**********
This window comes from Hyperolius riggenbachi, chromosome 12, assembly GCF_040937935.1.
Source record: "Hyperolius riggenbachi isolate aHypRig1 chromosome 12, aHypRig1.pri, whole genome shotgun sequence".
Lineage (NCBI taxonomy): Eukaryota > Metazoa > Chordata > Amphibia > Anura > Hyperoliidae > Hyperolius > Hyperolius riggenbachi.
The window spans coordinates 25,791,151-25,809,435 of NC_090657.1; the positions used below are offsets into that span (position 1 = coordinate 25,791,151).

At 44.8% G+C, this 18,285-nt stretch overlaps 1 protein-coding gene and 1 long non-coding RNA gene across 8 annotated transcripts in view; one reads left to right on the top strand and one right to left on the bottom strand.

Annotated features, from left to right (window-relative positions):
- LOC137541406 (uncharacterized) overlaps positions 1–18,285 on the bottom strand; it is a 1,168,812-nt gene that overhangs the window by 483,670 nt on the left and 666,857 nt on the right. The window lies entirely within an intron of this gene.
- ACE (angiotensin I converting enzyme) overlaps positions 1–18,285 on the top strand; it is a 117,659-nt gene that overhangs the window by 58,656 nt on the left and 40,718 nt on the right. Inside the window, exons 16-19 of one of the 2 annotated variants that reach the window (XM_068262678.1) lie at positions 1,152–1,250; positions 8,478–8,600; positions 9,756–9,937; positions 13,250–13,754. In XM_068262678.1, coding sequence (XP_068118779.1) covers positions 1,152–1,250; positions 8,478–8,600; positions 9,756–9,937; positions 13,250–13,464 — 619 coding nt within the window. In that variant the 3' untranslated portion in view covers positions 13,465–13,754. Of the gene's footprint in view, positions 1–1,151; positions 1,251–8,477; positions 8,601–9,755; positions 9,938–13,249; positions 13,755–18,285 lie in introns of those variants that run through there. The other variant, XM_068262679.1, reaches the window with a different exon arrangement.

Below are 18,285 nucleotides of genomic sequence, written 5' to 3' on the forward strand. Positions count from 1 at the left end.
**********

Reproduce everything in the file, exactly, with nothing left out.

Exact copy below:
This window comes from Hyperolius riggenbachi, chromosome 12, assembly GCF_040937935.1.
Source record: "Hyperolius riggenbachi isolate aHypRig1 chromosome 12, aHypRig1.pri, whole genome shotgun sequence".
Lineage (NCBI taxonomy): Eukaryota > Metazoa > Chordata > Amphibia > Anura > Hyperoliidae > Hyperolius > Hyperolius riggenbachi.
The window spans coordinates 25,791,151-25,809,435 of NC_090657.1; the positions used below are offsets into that span (position 1 = coordinate 25,791,151).

At 44.8% G+C, this 18,285-nt stretch overlaps 1 protein-coding gene and 1 long non-coding RNA gene across 8 annotated transcripts in view; one reads left to right on the top strand and one right to left on the bottom strand.

Annotated features, from left to right (window-relative positions):
- LOC137541406 (uncharacterized) overlaps positions 1–18,285 on the bottom strand; it is a 1,168,812-nt gene that overhangs the window by 483,670 nt on the left and 666,857 nt on the right. The window lies entirely within an intron of this gene.
- ACE (angiotensin I converting enzyme) overlaps positions 1–18,285 on the top strand; it is a 117,659-nt gene that overhangs the window by 58,656 nt on the left and 40,718 nt on the right. Inside the window, exons 16-19 of one of the 2 annotated variants that reach the window (XM_068262678.1) lie at positions 1,152–1,250; positions 8,478–8,600; positions 9,756–9,937; positions 13,250–13,754. In XM_068262678.1, coding sequence (XP_068118779.1) covers positions 1,152–1,250; positions 8,478–8,600; positions 9,756–9,937; positions 13,250–13,464 — 619 coding nt within the window. In that variant the 3' untranslated portion in view covers positions 13,465–13,754. Of the gene's footprint in view, positions 1–1,151; positions 1,251–8,477; positions 8,601–9,755; positions 9,938–13,249; positions 13,755–18,285 lie in introns of those variants that run through there. The other variant, XM_068262679.1, reaches the window with a different exon arrangement.

Below are 18,285 nucleotides of genomic sequence, written 5' to 3' on the forward strand. Positions count from 1 at the left end.